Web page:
Gretchen Whitmer Vetoes Bill Forgiving Michigan Businesses for First-Time Coronavirus Violations

SOUTHFIELD, MICHIGAN - OCTOBER 16: Gov. Gretchen Whitmer introduces Democratic presidentia
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Michigan Gov. Gretchen Whitmer (D) vetoed a bill passed by the Republican-controlled state legislature this month that would have prohibited the state from fining a business the first time it violated coronavirus orders.

Whitmer reasoned in her veto notice, dated November 11, that granting the one-time forgiveness waiver to Michigan businesses would be a violation of the federal Occupational Safety and Health Act and that House Bill 4501 would therefore “have disastrous consequences” for the state.

“By prohibiting the Michigan Occupational Health and Safety Administration (MIOSHA) from assessing a fine for an employer’s first violation of a COVID-19 emergency standard, HB 4501 would cause Michigan to fall below the minimum standard required by federal law, including 29 C.F.R. § 1902.37(12),” Whitmer wrote. “That would have disastrous consequences for our state.”

Elaborating on said consequences, Whitmer stated that “when a state fails to maintain the minimum standard, it loses control over enforcement of workplace standards. That would mean higher penalties, an end to voluntary safety outreach services, and the loss of Michigan stakeholder voices in our occupational health and safety program.”

“I will not let that happen,” she added.

House Bill 4501 was proposed as an amendment to MIOSHA laws. The legislation passed the Michigan House in May with substantial Democrat support and passed the Michigan Senate in November. The bill noted that any business that was granted the fine forgiveness would be required to take corrective action to prevent any future violations.

The bill also called for businesses that had been fined for violating unconstitutional coronavirus orders to be reimbursed for those fines.

Whitmer, who notoriously imposed stringent school and business lockdowns, capacity limitations, mask mandates, and more in the midst of the pandemic, was stripped of her emergency executive order powers by the Michigan Supreme Court in October 2020, a decision that effectively voided any active coronavirus orders she had in place.

People demonstrate during the Michigan Conservative Coalition organized "Operation Haircut" outside the Michigan State Capitol in Lansing, Michigan on May 20, 2020. - The group is protesting Michigan Governor Gretchen Whitmer's mandatory closure to curtail the coronavirus pandemic. (Photo by JEFF KOWALSKY / AFP) (Photo by JEFF KOWALSKY/AFP via Getty Images)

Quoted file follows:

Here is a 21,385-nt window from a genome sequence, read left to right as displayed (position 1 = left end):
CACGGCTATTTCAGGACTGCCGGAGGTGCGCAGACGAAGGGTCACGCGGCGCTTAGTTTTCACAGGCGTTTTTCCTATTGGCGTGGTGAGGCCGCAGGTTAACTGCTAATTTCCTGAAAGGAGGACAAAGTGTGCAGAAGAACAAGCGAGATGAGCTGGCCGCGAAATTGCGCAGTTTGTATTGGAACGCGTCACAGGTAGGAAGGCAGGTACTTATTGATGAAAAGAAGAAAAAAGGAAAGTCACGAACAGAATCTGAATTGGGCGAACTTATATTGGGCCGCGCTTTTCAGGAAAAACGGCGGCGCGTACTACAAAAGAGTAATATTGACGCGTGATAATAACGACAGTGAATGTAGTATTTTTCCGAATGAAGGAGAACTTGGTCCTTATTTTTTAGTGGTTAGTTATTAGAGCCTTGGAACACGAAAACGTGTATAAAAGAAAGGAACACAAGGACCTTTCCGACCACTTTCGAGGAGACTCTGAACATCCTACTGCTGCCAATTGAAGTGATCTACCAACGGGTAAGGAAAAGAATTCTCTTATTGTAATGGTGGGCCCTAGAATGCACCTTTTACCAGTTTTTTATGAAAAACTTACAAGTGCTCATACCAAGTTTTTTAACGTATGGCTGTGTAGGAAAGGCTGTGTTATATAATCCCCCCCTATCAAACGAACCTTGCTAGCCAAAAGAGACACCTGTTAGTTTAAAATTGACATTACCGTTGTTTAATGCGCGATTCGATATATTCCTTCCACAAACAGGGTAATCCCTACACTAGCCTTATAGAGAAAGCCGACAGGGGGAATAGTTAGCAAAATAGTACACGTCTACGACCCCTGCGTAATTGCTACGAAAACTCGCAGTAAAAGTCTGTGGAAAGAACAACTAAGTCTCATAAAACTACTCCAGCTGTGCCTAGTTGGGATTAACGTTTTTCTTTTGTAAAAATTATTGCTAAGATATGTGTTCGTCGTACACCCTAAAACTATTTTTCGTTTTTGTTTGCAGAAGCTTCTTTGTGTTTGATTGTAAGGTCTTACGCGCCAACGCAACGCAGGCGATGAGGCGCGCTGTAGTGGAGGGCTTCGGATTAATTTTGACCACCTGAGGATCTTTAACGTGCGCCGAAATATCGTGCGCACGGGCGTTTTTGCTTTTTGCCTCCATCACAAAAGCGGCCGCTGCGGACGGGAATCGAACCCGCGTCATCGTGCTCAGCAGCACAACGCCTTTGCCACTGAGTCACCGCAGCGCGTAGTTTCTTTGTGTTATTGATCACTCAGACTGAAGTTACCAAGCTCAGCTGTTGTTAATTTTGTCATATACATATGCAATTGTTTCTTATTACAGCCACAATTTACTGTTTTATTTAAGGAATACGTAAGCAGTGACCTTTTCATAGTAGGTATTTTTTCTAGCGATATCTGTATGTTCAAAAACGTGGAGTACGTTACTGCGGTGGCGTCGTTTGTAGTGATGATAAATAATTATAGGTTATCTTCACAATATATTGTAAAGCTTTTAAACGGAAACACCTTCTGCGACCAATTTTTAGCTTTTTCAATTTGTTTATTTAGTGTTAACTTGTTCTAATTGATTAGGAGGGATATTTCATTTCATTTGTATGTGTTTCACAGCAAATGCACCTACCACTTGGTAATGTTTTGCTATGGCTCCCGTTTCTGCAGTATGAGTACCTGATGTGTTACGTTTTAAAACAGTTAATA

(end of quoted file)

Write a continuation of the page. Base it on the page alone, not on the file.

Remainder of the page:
People demonstrate during a Michigan Conservative Coalition protest against Gov. Gretchen Whitmer’s lockdowns outside the Michigan Capitol in Lansing on May 20, 2020. (JEFF KOWALSKY/AFP via Getty Images)

The Detroit News noted that some in Michigan have argued those orders — which were deemed unconstitutional as a result of the Court’s decision — were at least partially if not fully the basis for some of the violations that businesses were hit with.

Moreover, the veto of House Bill 4501 comes after the News also revealed that an MIOSHA inspector who had fined the city of Port Huron $6,300 in July 2020 for coronavirus violations had burned notes and destroyed emails related to his inspection. The alarming discovery that he had rid of pertinent records followed a Port Huron lawyer challenging MIOSHA for the citations the city had received. MIOSHA was ultimately forced to dismiss the $6,300 fine at the end of October 2021.

State Rep. Timothy Beson (R-Bay City), who introduced House Bill 4501, lambasted Whitmer for continuing “to stiff-arm our job providers,” saying in a statement that “once again, Gov. Whitmer has turned her back on small businesses. Her ridiculous veto shows no mercy to employers that have put in money, time and effort to protect employees and customers.”

Whitmer rejecting giving businesses a second chance before fining them ironically coincides with the governor repeatedly coming under fire for violating her own coronavirus policies.

On one occasion, the Michigan Democrat quietly chartered a private jet to Florida in March so she could visit her father, just prior to warning Michigan spring breakers not to travel. Whitmer was also caught in May at a dive bar with a large group and was forced to apologize for directly violating her own capacity mandate.

More recently, Whitmer was spotted maskless in D.C. in October at a posh indoor bar, a direct violation of Mayor Muriel Bowser’s (D) mask mandate.

The conservative research group Michigan Rising Action highlighted Whitmer’s apparent hypocrisy surrounding coronavirus orders and called her veto a “slap in the face” for small businesses.

“Gretchen Whitmer and MIOSHA have been more focused on hamstringing job creators than actually keeping Michigan safe,” the group’s executive director, Eric Ventimiglia, said in a statement. “For a governor who has been caught violating her own rules on many occasions, Whitmer’s veto is a slap in the face to small businesses across the state,” he continued, adding that Michiganders are “fed up with Gretchen Whitmer and her ‘rules for thee, not for me’ mentality.”

Write to Ashley Oliver at


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